What I really want to talk about though is venom. Venom, not poison!! It does my head in when people mix up the terms. If it's injected into the bloodstream with fangs or any other way, it's called venom. It's poison when it's ingested or absorbed. So there is no such thing as a poisonous snake! That's such a huge pet peeve of mine. Yes I'm a dork :) Anyway, it's generally always been thought that snakes were the only venomous reptiles, with the exception of two lizards; the gila monster and Mexican beaded lizard. Over the last few years though, they've been finding a whole bunch of lizard species that are actually venomous. This article's actually really old but I only found it after watching this show and Donald Schultz said that these desert monitors could in fact be venomous. Till now it's always been assumed that the side-effects of lizard bites were just because of all the bacteria in their saliva. A classic example being the Komodo Dragon. There are so many documented cases of how their saliva is so full of bacteria that when they hunt, the infection from their bite is guaranteed to kill the prey within a couple of days. So they bite, wait for the bacteria to do it's work, and follow the buffalo or whatever prey around until it dies. Wrong. Well, partially. Their mouth definitely is full of bacteria and all sorts of nasty stuff, but it turns out they have venom too. So if a Komodo dragon wasn't already intimidating enough, it's venomous too. They've found that most of the venomous lizards are in the iguana and monitor families. Even the bearded dragon, a popular pet, has been found to be mildly venomous. It really makes you think about the evolution of these reptiles. I've always thought of venom as quite an advanced and recent adaptation but if the ancestors of modern monitors could have venom, what about venomous dinosaurs? I'd never thought about the possibility before.It's amazing. Read those two articles and if you're interested in venomous things, have a look at some of the other work Bryan Fry has done. He makes a lot of random appearances on Animal Planet and Nat Geo but I've just rediscovered him now with this, must have a look at the site myself...So interesting. I love reptiles. I'm trying to convince my dad to let me do this snake handling course but I don't think he'd be so excited about giving me money to play with Cape cobras...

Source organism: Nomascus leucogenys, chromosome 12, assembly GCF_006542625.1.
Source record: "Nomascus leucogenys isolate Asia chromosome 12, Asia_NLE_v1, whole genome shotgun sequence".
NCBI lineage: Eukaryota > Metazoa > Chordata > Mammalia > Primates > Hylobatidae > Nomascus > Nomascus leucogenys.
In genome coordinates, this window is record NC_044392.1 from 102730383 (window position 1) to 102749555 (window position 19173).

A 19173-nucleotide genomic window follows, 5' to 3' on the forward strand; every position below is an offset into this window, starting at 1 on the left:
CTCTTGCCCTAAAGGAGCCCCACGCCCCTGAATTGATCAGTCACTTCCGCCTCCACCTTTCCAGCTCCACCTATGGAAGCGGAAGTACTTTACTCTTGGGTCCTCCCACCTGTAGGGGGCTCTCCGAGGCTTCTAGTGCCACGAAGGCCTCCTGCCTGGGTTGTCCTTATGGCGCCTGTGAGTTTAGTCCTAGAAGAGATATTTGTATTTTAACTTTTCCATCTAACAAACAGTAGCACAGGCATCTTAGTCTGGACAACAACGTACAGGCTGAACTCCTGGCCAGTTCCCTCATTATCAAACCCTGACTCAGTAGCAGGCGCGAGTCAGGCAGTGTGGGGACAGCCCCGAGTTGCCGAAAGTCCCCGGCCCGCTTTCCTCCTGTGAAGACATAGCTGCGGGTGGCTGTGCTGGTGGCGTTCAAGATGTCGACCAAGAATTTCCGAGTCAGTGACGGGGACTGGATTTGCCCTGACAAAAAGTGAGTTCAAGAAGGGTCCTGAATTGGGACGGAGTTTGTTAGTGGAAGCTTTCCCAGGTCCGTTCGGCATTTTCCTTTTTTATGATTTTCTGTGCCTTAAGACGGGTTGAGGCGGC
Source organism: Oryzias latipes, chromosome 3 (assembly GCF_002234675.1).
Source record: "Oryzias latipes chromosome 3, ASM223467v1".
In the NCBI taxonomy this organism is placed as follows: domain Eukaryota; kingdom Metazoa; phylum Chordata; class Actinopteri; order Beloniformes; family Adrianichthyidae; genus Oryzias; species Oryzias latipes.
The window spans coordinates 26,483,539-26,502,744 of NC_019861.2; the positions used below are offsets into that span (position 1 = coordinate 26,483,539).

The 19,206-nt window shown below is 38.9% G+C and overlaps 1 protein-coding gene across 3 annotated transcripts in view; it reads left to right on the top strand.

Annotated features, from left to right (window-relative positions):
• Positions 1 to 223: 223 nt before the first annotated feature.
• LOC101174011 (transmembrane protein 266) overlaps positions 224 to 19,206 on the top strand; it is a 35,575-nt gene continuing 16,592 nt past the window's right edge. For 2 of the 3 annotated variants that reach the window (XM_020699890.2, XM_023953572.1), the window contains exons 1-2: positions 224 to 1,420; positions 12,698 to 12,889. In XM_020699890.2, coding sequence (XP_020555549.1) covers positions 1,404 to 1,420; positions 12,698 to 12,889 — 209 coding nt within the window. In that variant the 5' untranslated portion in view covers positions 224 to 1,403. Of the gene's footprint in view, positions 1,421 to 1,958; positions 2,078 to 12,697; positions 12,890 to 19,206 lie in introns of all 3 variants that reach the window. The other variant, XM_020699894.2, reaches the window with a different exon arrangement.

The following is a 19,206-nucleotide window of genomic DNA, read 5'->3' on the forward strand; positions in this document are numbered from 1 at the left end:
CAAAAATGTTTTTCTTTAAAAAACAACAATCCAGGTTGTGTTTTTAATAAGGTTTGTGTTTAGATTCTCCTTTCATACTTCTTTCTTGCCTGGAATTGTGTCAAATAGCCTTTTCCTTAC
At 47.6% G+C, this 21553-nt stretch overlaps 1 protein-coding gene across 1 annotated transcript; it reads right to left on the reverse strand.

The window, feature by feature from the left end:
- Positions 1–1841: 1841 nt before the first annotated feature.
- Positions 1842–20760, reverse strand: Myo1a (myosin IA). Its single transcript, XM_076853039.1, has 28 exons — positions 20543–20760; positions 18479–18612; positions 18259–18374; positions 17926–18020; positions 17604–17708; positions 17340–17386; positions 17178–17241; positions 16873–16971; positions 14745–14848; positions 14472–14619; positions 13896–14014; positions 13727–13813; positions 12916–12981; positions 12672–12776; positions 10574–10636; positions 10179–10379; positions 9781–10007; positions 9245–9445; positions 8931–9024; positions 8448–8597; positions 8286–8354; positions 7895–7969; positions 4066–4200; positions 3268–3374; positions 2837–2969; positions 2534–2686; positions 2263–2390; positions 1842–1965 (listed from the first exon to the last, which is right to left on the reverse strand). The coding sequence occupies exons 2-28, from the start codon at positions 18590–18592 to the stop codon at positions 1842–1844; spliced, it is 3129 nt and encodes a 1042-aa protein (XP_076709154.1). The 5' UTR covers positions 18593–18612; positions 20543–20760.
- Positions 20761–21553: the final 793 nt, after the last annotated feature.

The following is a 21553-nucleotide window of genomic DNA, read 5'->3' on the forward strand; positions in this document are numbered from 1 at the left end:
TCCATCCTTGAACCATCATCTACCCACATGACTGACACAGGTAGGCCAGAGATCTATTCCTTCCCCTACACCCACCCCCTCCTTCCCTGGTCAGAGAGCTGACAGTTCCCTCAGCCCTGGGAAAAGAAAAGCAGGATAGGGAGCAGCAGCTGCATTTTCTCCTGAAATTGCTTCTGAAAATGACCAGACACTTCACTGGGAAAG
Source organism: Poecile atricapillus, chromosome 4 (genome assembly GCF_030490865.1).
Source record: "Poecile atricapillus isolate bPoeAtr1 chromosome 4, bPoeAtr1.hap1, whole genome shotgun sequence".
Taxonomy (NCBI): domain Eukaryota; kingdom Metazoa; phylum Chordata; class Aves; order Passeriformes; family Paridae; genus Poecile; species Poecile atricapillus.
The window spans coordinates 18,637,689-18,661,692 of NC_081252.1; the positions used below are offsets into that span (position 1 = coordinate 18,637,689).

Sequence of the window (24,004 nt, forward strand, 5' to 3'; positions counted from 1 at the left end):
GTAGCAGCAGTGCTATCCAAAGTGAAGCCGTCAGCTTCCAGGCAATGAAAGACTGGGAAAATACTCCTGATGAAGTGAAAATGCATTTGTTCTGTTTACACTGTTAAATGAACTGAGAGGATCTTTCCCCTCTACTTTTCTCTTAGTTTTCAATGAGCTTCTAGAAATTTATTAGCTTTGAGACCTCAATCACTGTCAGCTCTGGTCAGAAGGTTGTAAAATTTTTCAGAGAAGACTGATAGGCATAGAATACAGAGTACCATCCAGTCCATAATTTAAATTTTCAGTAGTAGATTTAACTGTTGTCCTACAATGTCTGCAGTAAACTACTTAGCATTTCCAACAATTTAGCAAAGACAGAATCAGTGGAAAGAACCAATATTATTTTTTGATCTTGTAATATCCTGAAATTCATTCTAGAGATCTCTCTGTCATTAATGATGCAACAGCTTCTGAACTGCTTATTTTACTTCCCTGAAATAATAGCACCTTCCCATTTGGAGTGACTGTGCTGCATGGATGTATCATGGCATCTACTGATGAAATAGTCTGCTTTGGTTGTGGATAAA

Actually since I'm on the topic of venomous snakes. This is my favourite -

Bitis gabonica
The Gaboon viper, such a remarkable snake! Such perfect geometrical markings - impeccable camouflage, the two little horns on it's nose, it's the heaviest of all the viper species with the longest fangs and biggest venom yield of any venomous snake. They used to have this beautiful one at the Jo'burg zoo, I saw it presumably just after it had shed and its skin looked almost velvety. But they don't do very well in captivity so it's not around anymore :S But they did get a rhinoceros viper instead. Actually the two are very closely related. Rhino viper, another favourite, they're smaller but look quite similar to Gaboon vipers. Their colours are brilliant though, and so varying depending on their habitat. I'm going to stop there because it's too easy for me to go on about snakes.

And speaking of herpetology, let's end with a happy article about a rainbow toad that's been rediscovered after it was thought to be extinct :)